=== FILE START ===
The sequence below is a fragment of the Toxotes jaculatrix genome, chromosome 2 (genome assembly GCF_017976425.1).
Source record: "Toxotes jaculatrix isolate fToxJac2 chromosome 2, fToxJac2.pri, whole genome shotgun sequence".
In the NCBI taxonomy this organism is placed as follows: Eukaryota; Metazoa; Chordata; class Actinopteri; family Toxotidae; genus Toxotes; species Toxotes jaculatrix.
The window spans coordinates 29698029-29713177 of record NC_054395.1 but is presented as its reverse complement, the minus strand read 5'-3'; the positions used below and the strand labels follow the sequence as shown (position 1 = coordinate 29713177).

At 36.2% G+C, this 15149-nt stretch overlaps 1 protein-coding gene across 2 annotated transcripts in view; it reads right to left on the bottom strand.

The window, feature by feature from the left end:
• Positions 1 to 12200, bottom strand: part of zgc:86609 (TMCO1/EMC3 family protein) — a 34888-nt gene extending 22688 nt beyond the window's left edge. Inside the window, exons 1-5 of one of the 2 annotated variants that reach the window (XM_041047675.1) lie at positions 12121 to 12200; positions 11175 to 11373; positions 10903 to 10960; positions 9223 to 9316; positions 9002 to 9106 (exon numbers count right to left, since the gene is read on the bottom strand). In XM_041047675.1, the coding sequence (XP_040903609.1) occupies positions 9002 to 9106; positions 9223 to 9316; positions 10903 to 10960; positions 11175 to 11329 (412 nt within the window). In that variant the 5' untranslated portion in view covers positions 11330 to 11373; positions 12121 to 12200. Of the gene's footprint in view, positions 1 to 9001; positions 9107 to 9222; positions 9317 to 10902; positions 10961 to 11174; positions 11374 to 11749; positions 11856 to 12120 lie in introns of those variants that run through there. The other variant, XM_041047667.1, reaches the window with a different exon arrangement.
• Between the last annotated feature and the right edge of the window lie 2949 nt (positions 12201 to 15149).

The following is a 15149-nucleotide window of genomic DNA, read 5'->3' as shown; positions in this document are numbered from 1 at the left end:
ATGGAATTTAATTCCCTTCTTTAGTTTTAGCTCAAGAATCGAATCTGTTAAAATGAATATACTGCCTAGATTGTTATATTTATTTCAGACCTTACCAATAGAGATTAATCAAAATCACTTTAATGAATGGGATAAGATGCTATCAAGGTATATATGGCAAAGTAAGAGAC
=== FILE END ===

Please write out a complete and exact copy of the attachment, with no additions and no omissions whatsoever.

The sequence below is a fragment of the Toxotes jaculatrix genome, chromosome 2 (genome assembly GCF_017976425.1).
Source record: "Toxotes jaculatrix isolate fToxJac2 chromosome 2, fToxJac2.pri, whole genome shotgun sequence".
In the NCBI taxonomy this organism is placed as follows: Eukaryota; Metazoa; Chordata; class Actinopteri; family Toxotidae; genus Toxotes; species Toxotes jaculatrix.
The window spans coordinates 29698029-29713177 of record NC_054395.1 but is presented as its reverse complement, the minus strand read 5'-3'; the positions used below and the strand labels follow the sequence as shown (position 1 = coordinate 29713177).

At 36.2% G+C, this 15149-nt stretch overlaps 1 protein-coding gene across 2 annotated transcripts in view; it reads right to left on the bottom strand.

The window, feature by feature from the left end:
• Positions 1 to 12200, bottom strand: part of zgc:86609 (TMCO1/EMC3 family protein) — a 34888-nt gene extending 22688 nt beyond the window's left edge. Inside the window, exons 1-5 of one of the 2 annotated variants that reach the window (XM_041047675.1) lie at positions 12121 to 12200; positions 11175 to 11373; positions 10903 to 10960; positions 9223 to 9316; positions 9002 to 9106 (exon numbers count right to left, since the gene is read on the bottom strand). In XM_041047675.1, the coding sequence (XP_040903609.1) occupies positions 9002 to 9106; positions 9223 to 9316; positions 10903 to 10960; positions 11175 to 11329 (412 nt within the window). In that variant the 5' untranslated portion in view covers positions 11330 to 11373; positions 12121 to 12200. Of the gene's footprint in view, positions 1 to 9001; positions 9107 to 9222; positions 9317 to 10902; positions 10961 to 11174; positions 11374 to 11749; positions 11856 to 12120 lie in introns of those variants that run through there. The other variant, XM_041047667.1, reaches the window with a different exon arrangement.
• Between the last annotated feature and the right edge of the window lie 2949 nt (positions 12201 to 15149).

The following is a 15149-nucleotide window of genomic DNA, read 5'->3' as shown; positions in this document are numbered from 1 at the left end:
ATGGAATTTAATTCCCTTCTTTAGTTTTAGCTCAAGAATCGAATCTGTTAAAATGAATATACTGCCTAGATTGTTATATTTATTTCAGACCTTACCAATAGAGATTAATCAAAATCACTTTAATGAATGGGATAAGATGCTATCAAGGTATATATGGCAAAGTAAGAGAC